While that near automatic regularity with running hit a bumpy patch due to overwork starting around 2011, I ended that in late 2016 when I started my run streak to prevent work from stopping me from running. It’s gone on for many weeks, months, and, now, years longer than I’d originally intended, but now running is completely automatic. There’s no thinking about not running. Sure, I may think about when to run, but that’s it.

Upper Dingle Burn - New Zealand

Morning views from Dingle Burn Saddle in New Zealand.

In Sickness and in Health

I also love that I don’t have to think about whether or not running will be there for me. Since my adolescence, it always has been. Running’s been there for me longer than any non-familial relationship. It’s been there for me longer than any job or even any career. It’s been a very rare day that sickness has taken running away from me and the same goes for injury.

Admittedly, I do now often think about injury in the context of running and that challenges things. I regularly deal with Achilles pain. It complicated a mountain run as recently as a few days ago and definitely creates uncertainty and even apprehension with regard to running at times. But if that’s as complicated as running necessarily is for me, I’ll take it!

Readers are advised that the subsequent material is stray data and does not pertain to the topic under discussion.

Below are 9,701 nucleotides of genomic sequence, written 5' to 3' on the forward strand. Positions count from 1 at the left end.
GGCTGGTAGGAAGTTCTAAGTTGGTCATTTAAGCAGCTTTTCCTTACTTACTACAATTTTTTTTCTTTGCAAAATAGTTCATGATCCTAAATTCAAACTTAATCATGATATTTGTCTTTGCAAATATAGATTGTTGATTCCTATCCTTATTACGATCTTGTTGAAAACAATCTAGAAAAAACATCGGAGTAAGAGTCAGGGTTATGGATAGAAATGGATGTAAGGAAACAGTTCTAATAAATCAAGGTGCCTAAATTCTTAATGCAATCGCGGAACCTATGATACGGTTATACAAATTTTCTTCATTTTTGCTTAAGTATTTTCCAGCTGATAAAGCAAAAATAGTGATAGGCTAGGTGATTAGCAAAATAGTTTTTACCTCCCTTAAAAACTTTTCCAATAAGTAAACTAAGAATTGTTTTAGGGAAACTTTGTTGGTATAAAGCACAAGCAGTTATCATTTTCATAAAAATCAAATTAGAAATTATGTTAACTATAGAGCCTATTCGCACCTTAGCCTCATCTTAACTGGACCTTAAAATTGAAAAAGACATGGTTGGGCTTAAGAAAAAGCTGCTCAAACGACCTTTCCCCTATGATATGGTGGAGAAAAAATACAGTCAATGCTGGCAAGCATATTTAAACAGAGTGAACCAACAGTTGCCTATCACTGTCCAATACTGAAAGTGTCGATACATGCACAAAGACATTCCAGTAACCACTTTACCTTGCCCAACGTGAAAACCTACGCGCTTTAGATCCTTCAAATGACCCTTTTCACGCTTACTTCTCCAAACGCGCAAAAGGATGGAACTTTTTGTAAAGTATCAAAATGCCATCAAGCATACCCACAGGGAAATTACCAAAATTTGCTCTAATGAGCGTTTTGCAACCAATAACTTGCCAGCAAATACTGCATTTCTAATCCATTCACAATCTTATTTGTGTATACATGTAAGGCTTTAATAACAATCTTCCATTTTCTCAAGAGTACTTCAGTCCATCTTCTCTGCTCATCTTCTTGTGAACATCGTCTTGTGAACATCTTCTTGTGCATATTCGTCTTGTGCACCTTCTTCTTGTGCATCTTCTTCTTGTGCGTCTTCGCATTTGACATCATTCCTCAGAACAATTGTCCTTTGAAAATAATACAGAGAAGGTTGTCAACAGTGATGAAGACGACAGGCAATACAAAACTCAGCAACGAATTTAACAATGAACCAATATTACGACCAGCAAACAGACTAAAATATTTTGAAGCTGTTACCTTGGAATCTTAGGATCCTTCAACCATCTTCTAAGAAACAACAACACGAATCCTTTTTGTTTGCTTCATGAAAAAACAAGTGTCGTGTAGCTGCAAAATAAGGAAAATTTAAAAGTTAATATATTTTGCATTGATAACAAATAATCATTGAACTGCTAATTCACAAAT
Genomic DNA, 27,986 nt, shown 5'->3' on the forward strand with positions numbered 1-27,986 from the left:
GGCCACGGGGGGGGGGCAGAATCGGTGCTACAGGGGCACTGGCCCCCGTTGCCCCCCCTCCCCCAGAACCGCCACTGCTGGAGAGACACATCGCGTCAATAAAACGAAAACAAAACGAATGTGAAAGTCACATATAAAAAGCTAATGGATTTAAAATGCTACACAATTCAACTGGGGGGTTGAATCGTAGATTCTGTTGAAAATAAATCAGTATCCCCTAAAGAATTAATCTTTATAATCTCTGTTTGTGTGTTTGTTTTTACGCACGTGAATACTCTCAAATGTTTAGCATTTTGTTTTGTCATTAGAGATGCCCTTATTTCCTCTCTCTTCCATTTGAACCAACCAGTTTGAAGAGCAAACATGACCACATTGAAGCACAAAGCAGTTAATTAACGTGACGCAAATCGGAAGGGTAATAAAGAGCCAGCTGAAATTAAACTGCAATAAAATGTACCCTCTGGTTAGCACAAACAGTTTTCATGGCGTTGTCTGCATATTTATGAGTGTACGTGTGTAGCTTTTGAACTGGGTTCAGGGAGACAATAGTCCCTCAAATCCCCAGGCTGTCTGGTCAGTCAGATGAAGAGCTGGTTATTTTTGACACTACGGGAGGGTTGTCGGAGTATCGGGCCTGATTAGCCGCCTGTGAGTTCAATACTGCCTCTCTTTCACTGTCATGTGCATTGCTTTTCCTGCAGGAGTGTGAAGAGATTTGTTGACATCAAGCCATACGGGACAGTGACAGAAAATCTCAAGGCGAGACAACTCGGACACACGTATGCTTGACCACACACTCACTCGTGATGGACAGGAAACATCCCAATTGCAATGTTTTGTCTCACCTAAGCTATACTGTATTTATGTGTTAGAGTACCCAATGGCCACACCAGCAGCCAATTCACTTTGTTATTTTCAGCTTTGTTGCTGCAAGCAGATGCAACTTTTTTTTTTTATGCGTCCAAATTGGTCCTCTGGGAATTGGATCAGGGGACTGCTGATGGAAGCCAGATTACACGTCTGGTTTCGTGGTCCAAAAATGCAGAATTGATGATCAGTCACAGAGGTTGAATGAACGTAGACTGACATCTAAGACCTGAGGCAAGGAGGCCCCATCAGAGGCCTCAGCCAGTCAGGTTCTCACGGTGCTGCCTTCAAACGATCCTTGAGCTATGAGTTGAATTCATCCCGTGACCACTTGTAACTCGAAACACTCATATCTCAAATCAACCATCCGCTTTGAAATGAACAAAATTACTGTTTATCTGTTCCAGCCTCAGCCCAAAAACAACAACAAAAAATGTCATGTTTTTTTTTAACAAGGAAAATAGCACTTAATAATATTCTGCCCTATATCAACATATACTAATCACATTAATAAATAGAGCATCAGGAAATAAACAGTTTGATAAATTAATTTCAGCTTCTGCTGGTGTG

Mount Christina - New Zealand

Looking out at Mount Christina from McKellar Saddle in New Zealand.

Getting to Choose Complication

Now, all that said, I do love that I get to choose some “complicated” running from time to time.

Honestly, that’s one thing I love about combining running and fishing. Not only do I get to research running routes, but I get to research the waters along the way, the fish they contain, and the best way to catch them. I get to choose that challenge.

The same goes for multiple day adventures, whether that’s a self-supported backcountry adventures or a very long ultramarathon. I get to sort out nutrition and gear and fatigue ahead of time and along the way. Gosh, I loved that when running the 250-mile Ultra Gobi in 2016, and I loved planning for it in 2019, when I couldn’t go at the last minute. Planning and problem solving can be fun activities, when intentionally engaged.

Still, in, say, a Hardrock 100 or Ultra Gobi, the vast majority of the time, it’s all about simply putting one foot in front of the other, about making relentless forward progress … and that’s the beauty of it!

Call for Comments

  • Do you find running simple?
  • What do you like most about the simplicity of running?
Greenstone River - New Zealand

Views from high up on the Greenstone River in New Zealand.

Bryon Powell

Bryon Powell is the Founding Editor of iRunFar. He’s been writing about trail running, ultrarunning, and running gear for more than 15 years. Aside from iRunFar, he’s authored the books Relentless Forward Progress: A Guide to Running Ultramarathons and Where the Road Ends: A Guide to Trail Running, been a contributing editor at Trail Runner magazine, written for publications including Outside, Sierra, and Running Times, and coached ultrarunners of all abilities. Based in Silverton, Colorado, Bryon is an avid trail runner and ultrarunner who competes in events from the Hardrock 100 Mile just out his front door to races long and short around the world, that is, when he’s not fly fishing or tending to his garden.